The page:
5 life skills I learned from triathlons.

In less than one month before race day and with literally no training under my belt, I decided to register for my first triathlon. This was a bucket list item and I’m glad I did it.

One year later, I doubled the distance and completed an Olympic-distance triathlon.

Here are 5 life skills I learned along my journey:

How to survive for hours with no water and food.
There were countless training days when I came unprepared with no food. Jumping into a cycling group, I thought there’d be a food break halfway in, but I was wrong – the fellow cyclists just ate along the way while I made the mistake of packing nothing. Even when you’re hungry or exhausted, you learn to make do and push through.

How to swim for more than one minute.
Starting out in the swimming pool, I had forgotten how to breathe properly. My form was horrendous. My body was screaming in pain. I thought it was silly to even attempt a triathlon at this point. The next day, I did what the majority would not do: I returned to the pool. If you’re hitting roadblocks, that’s good. Keep practicing until you can go two minutes, twenty minutes, and so on. By race day, I could go the distance without a problem.

How to socialize.
Triathlon is a solo sport, yet by attempting one, you are giving yourself a reason to talk with people and learn from others. Your friends are fascinated by your passion and motivation, and you come off as a different type of person. We often forget that hobbies help us socially, as we grow from new experiences.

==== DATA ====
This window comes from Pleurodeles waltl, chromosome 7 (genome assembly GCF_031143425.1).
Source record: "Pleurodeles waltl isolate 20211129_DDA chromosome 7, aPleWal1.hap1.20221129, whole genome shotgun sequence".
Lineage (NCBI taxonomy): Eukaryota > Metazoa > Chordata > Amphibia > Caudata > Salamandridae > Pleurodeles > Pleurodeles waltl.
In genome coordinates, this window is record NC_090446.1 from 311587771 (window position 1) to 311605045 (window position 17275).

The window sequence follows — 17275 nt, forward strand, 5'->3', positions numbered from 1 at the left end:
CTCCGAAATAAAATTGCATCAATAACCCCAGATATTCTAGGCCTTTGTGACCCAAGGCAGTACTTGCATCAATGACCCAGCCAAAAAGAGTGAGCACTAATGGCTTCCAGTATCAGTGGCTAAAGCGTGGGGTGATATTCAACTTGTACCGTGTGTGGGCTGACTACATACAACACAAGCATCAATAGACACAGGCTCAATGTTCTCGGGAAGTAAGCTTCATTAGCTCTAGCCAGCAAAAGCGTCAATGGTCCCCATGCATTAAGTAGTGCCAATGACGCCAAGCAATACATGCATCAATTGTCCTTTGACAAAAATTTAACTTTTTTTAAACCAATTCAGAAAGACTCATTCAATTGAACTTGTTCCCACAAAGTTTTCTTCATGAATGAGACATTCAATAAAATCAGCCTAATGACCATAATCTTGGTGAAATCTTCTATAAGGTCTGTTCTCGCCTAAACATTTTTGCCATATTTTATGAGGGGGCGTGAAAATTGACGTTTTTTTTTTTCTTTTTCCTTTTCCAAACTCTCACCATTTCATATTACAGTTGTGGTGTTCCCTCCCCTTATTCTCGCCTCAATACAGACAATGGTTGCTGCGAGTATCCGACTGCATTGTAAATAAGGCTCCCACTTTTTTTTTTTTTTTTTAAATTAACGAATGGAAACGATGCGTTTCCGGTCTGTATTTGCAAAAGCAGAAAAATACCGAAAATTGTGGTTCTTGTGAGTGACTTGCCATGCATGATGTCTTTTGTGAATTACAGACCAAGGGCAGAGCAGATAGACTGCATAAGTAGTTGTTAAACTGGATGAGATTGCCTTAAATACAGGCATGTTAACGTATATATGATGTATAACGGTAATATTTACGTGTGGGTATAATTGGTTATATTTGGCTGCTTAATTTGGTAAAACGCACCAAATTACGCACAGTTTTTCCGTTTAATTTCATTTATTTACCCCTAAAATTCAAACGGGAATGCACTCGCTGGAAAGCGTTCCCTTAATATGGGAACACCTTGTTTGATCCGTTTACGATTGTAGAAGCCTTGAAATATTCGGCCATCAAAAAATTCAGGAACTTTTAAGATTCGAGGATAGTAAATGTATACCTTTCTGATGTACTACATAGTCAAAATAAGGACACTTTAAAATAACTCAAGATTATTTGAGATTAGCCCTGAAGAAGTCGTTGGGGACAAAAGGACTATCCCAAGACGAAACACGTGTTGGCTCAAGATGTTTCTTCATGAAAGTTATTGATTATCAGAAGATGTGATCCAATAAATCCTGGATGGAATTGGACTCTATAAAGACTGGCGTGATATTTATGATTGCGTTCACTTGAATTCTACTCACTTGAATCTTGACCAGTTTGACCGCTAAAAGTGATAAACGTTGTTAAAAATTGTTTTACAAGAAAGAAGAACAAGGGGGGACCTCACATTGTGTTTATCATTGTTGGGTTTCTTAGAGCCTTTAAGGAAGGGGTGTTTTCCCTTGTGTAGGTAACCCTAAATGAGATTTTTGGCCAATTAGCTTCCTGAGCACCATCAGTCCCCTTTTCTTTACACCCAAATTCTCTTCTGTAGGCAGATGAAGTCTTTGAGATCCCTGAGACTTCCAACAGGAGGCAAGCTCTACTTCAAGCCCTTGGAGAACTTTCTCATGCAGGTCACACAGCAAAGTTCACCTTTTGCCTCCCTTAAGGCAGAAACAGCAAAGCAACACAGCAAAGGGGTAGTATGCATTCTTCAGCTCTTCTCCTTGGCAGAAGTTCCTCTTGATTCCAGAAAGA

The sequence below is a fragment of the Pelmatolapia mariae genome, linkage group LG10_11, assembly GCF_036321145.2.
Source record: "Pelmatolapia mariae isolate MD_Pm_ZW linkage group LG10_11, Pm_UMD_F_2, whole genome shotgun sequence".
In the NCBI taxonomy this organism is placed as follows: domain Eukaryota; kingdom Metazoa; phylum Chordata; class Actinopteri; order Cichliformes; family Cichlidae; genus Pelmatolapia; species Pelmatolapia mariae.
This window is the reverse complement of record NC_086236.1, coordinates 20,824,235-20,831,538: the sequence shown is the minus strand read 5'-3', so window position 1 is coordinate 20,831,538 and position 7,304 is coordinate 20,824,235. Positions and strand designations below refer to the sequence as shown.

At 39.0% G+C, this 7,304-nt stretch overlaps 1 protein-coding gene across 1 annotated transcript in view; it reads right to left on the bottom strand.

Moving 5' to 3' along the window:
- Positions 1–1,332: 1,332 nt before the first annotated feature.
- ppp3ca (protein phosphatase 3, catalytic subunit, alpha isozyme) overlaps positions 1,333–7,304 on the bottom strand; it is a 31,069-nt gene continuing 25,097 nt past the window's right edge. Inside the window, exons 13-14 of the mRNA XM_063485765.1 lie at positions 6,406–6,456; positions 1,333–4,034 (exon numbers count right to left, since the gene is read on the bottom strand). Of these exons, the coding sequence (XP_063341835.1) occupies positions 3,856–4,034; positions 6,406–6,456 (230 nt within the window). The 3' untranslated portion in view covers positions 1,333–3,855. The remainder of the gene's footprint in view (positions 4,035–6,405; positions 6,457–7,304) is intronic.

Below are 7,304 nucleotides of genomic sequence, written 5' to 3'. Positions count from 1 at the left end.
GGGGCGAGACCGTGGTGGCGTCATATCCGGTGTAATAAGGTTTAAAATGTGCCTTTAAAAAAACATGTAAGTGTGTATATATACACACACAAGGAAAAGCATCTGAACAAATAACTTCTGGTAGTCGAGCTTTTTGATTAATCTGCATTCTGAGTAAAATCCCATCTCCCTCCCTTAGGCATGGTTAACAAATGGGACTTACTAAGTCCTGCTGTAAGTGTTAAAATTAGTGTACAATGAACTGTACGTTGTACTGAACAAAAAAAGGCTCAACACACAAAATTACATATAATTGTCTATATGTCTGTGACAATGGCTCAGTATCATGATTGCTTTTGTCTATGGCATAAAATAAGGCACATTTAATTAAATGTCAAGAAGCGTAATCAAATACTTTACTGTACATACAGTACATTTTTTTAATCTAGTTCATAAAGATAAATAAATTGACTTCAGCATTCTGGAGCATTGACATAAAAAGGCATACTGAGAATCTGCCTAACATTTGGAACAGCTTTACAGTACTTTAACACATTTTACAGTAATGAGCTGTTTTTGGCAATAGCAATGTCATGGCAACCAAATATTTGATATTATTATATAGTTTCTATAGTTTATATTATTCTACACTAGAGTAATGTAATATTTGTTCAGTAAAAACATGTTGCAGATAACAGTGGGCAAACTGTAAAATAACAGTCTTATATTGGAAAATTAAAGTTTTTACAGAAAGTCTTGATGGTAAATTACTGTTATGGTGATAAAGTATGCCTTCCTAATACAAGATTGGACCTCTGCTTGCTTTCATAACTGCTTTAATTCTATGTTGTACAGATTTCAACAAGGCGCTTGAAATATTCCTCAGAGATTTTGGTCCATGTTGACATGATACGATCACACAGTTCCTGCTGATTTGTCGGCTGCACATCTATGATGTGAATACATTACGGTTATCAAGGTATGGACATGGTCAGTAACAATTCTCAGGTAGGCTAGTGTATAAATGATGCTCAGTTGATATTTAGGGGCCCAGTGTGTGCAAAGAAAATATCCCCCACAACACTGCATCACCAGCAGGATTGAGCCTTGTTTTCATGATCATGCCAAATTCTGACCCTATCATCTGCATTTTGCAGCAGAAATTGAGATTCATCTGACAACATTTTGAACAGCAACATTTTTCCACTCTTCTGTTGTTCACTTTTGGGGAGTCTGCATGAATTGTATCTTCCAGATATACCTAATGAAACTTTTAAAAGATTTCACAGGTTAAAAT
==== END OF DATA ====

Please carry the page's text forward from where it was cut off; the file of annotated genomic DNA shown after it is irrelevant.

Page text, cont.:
How to bootstrap.
You will find every bell and whistle imaginable in the shopping mall, but the fastest way to improve your times is to improve your body. Eliminate the noise and recommendations for the priciest equipment – I went with a basic road bike and running shoes to get me through the race. You will find that as you start, the biggest barrier to pushing through is the idea that you need something better. Losing five pounds of fat is much cheaper than losing five pounds of bicycle equipment weight. As you progress in life, you can start looking at tools to improve your performance. For now, focus on starting.

How to be independent.
The only person to push you through the course is yourself. The support network is invaluable to have, but the race day will shed some light on one important fact: you are solely responsible for your success. I spent my life depending on friends and family too often, and too often I was spoiled. With triathlon, I was forced to take control. I’m glad I did.

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